Early in my clinical research on the role of diet in ADHD I was surprised at the frequency that mothers reported anaemia. My clinical research collected diet information on over 1000 families. [ See my Masters thesis on diet and behavior and development of the diet ] Often they were very motivated mothers who had attended well to diet hoping that improving nutrition would decrease learning problems in their ADHD children. And they had made an effort to eat more meat to help with their ongoing anaemia, so the problem was not related to low intake of iron-containing foods. What was even more surprising was that once they had been on the low-chemical diet for a few months they reported that iron levels were much closer to normal. In clinical research we listen to everything our patients tell us and gradually note important ideas that are mentioned often. After the early reports I asked about anaemia more and heard the same story more often. Then I learned that salicylate interferes with iron absorption and realized that the problem and the improvement on a low salicylate diet made sense. We do not know whether salicylate only has this significant effect in food sensitive people.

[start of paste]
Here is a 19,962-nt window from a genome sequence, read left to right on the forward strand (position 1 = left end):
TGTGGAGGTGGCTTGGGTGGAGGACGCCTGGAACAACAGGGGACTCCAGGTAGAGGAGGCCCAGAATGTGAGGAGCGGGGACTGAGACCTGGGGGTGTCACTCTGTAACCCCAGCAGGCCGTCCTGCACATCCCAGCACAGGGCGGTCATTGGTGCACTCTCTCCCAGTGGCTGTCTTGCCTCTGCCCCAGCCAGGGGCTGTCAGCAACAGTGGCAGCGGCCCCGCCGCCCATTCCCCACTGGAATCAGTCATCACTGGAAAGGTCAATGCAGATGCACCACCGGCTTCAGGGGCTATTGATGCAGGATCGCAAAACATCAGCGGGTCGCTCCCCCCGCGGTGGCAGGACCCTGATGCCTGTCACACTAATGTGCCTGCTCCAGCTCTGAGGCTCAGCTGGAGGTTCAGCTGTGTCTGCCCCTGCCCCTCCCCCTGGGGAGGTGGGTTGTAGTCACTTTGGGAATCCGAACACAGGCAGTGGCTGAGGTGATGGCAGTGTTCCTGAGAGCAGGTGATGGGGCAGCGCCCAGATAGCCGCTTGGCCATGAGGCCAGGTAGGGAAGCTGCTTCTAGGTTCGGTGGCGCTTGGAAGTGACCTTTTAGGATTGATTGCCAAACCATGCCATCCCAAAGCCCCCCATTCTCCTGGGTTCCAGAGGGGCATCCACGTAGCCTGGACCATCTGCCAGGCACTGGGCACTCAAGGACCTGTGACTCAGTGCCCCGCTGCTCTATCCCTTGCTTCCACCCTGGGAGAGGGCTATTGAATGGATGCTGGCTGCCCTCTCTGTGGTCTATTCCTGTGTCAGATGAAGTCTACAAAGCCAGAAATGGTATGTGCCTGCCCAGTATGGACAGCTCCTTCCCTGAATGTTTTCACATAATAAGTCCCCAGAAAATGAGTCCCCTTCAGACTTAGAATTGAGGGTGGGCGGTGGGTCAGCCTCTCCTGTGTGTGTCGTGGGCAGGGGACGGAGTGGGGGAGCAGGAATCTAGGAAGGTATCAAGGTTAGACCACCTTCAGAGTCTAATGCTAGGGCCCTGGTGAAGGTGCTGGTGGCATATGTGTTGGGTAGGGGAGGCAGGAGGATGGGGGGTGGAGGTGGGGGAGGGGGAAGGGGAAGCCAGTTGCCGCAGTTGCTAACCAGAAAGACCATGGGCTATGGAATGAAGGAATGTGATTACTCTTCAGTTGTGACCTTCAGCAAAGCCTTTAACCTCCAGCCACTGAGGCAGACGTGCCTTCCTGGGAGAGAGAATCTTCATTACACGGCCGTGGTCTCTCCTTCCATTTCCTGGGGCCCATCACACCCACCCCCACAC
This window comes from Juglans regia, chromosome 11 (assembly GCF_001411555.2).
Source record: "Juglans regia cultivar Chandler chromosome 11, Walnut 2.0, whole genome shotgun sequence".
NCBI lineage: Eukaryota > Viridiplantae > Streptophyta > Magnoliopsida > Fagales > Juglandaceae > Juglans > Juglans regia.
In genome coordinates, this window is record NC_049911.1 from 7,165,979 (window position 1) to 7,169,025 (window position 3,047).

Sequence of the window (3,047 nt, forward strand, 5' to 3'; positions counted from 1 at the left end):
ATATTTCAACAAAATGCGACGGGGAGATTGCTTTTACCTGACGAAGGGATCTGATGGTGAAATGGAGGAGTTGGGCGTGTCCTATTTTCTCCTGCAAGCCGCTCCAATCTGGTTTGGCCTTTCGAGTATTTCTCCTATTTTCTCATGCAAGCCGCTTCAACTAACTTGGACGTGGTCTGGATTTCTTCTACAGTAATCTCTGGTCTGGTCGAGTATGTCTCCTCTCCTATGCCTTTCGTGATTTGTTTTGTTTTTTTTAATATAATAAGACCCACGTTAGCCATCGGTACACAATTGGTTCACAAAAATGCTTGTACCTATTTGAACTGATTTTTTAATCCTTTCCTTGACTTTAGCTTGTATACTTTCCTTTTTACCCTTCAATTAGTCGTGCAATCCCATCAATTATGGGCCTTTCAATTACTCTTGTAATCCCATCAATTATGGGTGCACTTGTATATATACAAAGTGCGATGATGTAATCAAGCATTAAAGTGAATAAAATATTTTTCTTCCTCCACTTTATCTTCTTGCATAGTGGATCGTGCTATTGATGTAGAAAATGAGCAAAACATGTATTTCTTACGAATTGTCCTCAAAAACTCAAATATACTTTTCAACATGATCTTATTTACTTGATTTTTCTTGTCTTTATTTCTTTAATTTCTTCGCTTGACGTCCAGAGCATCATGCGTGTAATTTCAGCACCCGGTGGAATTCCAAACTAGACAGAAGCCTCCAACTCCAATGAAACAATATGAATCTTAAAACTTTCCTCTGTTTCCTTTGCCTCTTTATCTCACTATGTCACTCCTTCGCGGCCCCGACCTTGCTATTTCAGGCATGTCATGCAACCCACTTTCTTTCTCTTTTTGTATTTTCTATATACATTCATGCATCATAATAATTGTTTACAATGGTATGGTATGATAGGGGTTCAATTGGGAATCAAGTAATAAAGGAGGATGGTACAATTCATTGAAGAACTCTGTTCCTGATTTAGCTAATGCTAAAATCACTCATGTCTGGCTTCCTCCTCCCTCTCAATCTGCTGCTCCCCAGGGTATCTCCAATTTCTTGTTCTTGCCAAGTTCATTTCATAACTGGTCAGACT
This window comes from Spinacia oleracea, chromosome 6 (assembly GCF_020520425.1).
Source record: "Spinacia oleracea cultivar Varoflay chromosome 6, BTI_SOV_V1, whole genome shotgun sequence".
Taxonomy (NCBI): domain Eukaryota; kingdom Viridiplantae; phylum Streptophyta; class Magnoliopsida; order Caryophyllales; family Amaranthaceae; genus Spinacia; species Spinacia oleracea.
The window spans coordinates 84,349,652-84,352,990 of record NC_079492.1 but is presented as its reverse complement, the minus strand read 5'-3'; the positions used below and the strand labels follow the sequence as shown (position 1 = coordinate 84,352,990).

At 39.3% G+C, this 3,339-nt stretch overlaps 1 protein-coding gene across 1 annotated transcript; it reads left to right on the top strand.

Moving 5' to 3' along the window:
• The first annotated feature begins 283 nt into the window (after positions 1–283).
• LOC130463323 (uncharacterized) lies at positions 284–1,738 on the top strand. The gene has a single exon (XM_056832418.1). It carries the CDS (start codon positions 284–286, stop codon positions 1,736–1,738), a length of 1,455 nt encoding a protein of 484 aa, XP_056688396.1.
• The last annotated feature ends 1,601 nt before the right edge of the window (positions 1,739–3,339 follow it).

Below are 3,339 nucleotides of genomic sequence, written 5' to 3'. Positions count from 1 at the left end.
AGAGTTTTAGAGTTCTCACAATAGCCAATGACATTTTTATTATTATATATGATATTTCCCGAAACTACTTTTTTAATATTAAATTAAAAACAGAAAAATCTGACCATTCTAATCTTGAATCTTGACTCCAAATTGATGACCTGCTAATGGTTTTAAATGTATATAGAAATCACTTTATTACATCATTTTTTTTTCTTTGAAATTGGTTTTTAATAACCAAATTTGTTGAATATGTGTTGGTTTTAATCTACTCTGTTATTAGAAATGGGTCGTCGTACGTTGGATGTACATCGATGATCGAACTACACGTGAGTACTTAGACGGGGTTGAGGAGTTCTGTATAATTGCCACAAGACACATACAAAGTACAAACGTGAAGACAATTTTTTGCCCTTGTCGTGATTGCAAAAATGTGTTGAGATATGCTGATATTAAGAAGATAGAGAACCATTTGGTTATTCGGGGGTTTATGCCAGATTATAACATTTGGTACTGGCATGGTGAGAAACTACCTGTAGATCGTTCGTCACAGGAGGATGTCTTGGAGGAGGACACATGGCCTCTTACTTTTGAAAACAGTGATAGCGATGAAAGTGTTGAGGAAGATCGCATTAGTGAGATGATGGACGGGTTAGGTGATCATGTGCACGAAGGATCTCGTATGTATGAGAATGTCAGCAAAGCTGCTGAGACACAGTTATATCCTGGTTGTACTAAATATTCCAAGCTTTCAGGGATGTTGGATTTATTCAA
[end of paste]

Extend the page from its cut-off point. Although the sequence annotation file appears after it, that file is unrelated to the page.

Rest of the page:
I suspect food sensitivity is in the genes, but can manifest itself in older age, (IBS, where symptoms happen after 50, fits this idea), as well as in infancy and early life. Sometimes it can happen when someone leaves home where the foods suited the family and they had few symptoms, but when the diet broadens symptoms happen. patients often say “Why is this happening to me now?” and the answer is that we do not know. But we can help with the symptoms.